Not #ThemToo

I’m flabbergasted. Why did the Kavanaugh hearings convince so many GOP women of a certain age that past sexual harassment was no longer cause for prosecution?

sister sledging chartHere’s what we know. The Economist is reporting from its YouGov survey. Between November 2017 and September 2018, the percentage of female Trump voters over age 65 who believe “men who sexually harassed women 20 years ago should keep their jobs today” leaped from about 30% to near 80%.

What gives?

The article suggests a couple of explanations. Perhaps this group of mature women worries about the professional status of their grown sons. They don’t want teenage peccadillos held against their “boys” in their adult careers. But that would apply equally to female Clinton voters of the same age, and that group has swerved in the opposite direction.

Or, The Economist wonders, do older GOP women have a “we survived it, so will you” attitude toward sexual harassment? Something we might call MMSS (Mad Men Survivor Syndrome)? That seems equally sketchy to this reporter. Even if some Trump voters feel that way, it doesn’t seem like it would be enough to push the needle so far.

Finally, The Economist suggests that this demographic is merely parroting the attitudes of their domineering husbands. They cite one observer from the Midwest who reported watching GOP husbands filling in ballots for their wives as well. Could that really be such a widespread phenomenon? And, even if so, why were the numbers so different as recently as November 2017?

In the end, none of the explanations offered make sense to me. They don’t adequately explain why so many GOP voters embraced this “water-under-the-bridge” attitude toward sexual harassment.

Any suggestions out there? Any GOP-voting women have a better explanation for us?

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3 Comments

  1. Patrick Halbrook

     /  January 19, 2019

    I am wondering why they decided to word the survey question this way. I’d think there would be much better ways to ask it that would result in more accurate results. It implies that supporting #MeToo and believing in the appropriateness of legal prosecution for sexual harassment are synonymous with believing that men should be punished with perpetual(?) unemployment. And what kinds of jobs are we talking about? Senators? Youth Pastors? Plumbers? Assistant Managers at Denny’s? Is there not a significant distinction to be made there that the survey and its commentators fail to even acknowledge?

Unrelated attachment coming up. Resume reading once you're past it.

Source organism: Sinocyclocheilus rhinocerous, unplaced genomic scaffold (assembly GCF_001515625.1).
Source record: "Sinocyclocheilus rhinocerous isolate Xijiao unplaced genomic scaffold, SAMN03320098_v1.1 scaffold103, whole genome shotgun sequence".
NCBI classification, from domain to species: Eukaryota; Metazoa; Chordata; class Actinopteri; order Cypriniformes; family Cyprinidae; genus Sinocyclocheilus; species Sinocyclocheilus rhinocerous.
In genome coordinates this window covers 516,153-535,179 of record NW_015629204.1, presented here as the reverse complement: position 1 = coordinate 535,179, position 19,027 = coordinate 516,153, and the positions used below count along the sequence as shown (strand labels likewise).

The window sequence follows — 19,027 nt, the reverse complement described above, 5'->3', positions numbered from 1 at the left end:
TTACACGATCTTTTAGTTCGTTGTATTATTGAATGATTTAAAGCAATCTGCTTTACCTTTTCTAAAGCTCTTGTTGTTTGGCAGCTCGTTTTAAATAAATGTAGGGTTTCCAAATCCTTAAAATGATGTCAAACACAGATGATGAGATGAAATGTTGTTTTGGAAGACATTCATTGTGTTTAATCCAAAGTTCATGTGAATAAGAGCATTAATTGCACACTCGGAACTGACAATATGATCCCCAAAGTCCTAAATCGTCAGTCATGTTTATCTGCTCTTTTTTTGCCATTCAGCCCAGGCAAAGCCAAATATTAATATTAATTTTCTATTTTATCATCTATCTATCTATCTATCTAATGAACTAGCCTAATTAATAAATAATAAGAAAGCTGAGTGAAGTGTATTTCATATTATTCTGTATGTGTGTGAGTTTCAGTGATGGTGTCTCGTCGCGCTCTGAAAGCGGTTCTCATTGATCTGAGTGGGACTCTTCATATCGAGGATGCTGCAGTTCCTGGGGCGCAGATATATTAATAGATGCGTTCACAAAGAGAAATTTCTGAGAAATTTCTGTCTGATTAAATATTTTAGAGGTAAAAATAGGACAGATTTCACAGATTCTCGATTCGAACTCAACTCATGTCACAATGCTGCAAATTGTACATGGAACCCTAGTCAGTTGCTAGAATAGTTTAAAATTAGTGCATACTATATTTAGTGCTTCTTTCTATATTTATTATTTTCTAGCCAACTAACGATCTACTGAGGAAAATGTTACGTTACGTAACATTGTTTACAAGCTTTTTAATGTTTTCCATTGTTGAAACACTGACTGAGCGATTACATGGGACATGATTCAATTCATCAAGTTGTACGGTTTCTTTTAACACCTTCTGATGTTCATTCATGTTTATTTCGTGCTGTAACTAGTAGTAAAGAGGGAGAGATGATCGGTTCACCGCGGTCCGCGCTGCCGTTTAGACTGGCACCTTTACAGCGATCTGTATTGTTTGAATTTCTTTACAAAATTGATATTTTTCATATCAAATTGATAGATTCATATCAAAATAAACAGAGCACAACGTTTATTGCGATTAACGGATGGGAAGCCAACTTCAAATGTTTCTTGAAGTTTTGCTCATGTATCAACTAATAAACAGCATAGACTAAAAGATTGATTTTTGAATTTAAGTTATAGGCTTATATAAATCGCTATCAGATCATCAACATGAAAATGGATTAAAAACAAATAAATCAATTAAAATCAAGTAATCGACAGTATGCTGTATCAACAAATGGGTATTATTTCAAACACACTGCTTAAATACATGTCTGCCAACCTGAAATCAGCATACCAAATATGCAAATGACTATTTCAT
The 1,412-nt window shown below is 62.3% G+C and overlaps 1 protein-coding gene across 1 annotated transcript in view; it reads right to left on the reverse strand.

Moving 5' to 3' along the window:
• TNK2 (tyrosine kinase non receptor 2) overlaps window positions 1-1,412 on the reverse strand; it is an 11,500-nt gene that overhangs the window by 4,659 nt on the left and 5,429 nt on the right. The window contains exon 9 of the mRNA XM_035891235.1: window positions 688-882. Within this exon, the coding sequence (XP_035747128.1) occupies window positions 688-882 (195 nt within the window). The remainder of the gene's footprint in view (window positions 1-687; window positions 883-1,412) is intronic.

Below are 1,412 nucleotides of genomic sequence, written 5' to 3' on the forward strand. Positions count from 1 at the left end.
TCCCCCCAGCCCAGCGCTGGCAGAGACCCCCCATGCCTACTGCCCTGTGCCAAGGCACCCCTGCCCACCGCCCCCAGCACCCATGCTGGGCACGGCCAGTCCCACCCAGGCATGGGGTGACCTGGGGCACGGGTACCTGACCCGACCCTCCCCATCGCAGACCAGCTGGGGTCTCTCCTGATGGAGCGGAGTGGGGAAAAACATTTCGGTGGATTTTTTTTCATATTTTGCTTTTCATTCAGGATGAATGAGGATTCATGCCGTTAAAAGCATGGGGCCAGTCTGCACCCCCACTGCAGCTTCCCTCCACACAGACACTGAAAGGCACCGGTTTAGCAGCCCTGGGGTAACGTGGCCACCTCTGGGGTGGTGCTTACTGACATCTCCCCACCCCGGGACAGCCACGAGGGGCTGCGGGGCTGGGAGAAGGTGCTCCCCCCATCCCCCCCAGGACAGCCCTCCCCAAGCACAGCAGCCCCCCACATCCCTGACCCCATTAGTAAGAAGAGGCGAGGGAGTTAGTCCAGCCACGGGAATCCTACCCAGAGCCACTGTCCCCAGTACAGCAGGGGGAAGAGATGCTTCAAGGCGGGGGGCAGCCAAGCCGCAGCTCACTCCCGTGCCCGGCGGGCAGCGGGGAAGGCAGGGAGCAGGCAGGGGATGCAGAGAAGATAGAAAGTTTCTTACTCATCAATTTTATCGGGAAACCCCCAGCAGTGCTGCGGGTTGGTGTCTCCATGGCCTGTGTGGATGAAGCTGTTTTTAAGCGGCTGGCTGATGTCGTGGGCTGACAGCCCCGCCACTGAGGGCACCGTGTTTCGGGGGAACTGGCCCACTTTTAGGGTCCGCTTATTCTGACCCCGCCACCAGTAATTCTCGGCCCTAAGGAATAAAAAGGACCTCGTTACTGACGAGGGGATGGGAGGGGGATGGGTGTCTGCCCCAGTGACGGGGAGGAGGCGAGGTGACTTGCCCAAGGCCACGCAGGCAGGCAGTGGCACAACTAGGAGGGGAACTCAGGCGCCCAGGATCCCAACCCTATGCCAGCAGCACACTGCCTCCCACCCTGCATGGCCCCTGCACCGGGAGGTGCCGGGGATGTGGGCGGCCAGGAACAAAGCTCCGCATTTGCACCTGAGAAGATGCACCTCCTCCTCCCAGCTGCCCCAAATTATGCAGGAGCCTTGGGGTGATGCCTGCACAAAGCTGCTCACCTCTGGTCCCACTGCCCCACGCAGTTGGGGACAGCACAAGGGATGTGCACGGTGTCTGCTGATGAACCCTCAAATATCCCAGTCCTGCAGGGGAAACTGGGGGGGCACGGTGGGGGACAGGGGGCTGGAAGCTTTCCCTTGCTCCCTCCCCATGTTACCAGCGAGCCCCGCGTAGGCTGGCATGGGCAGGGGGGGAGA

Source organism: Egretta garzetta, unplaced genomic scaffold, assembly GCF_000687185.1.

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  2. Agellius

     /  January 19, 2019

    My first instinct is that it was the same reason Clinton voters of the same age went from 25% to 10%: It became the thing to do within your tribe.

    I know an older professional woman who’s an avid Democrat, and she feels that although a lot went on that shouldn’t have in the old days, now the pendulum has swung too far in the other direction. She half-jokingly said she doesn’t know how the younger generation will manage to have children since they’re afraid to talk to each other. This attitude isn’t a result of Kavanaugh since she was entirely supportive of Ms. Ford and opposed to Kavanaugh’s nomination on that basis. I think she just feels that it shouldn’t be a crime to be a little rough around the edges, and it won’t kill women to learn how to deal with it; after all it didn’t kill her.

    I agree with Patrick that the questions in this survey are poorly worded. By tying it in with Kavanaugh, the article gives the impression that older women don’t believe old instances of sexual *assault* — such as the one Kavanaugh was accused of — ought to be prosecuted, but that’s not what they’re saying since that’s not what’s being asked. They’re responding with regard to sexual *harassment*, which I think has a more nebulous definition. They could be saying that some things which today are considered harassment warranting punishment, are relatively mild and should not necessarily follow you throughout your life if you outgrow them and have shown no such propensity for a long time; also taking into consideration that standards of propriety have changed a lot since these women were young, and it may be unfair to hold people back then to the standards of today.

    (Again I can’t help but be amused at how the tables have turned and now it’s the “liberals” who are imposing strict standards of appropriate speech and deportment on society.)

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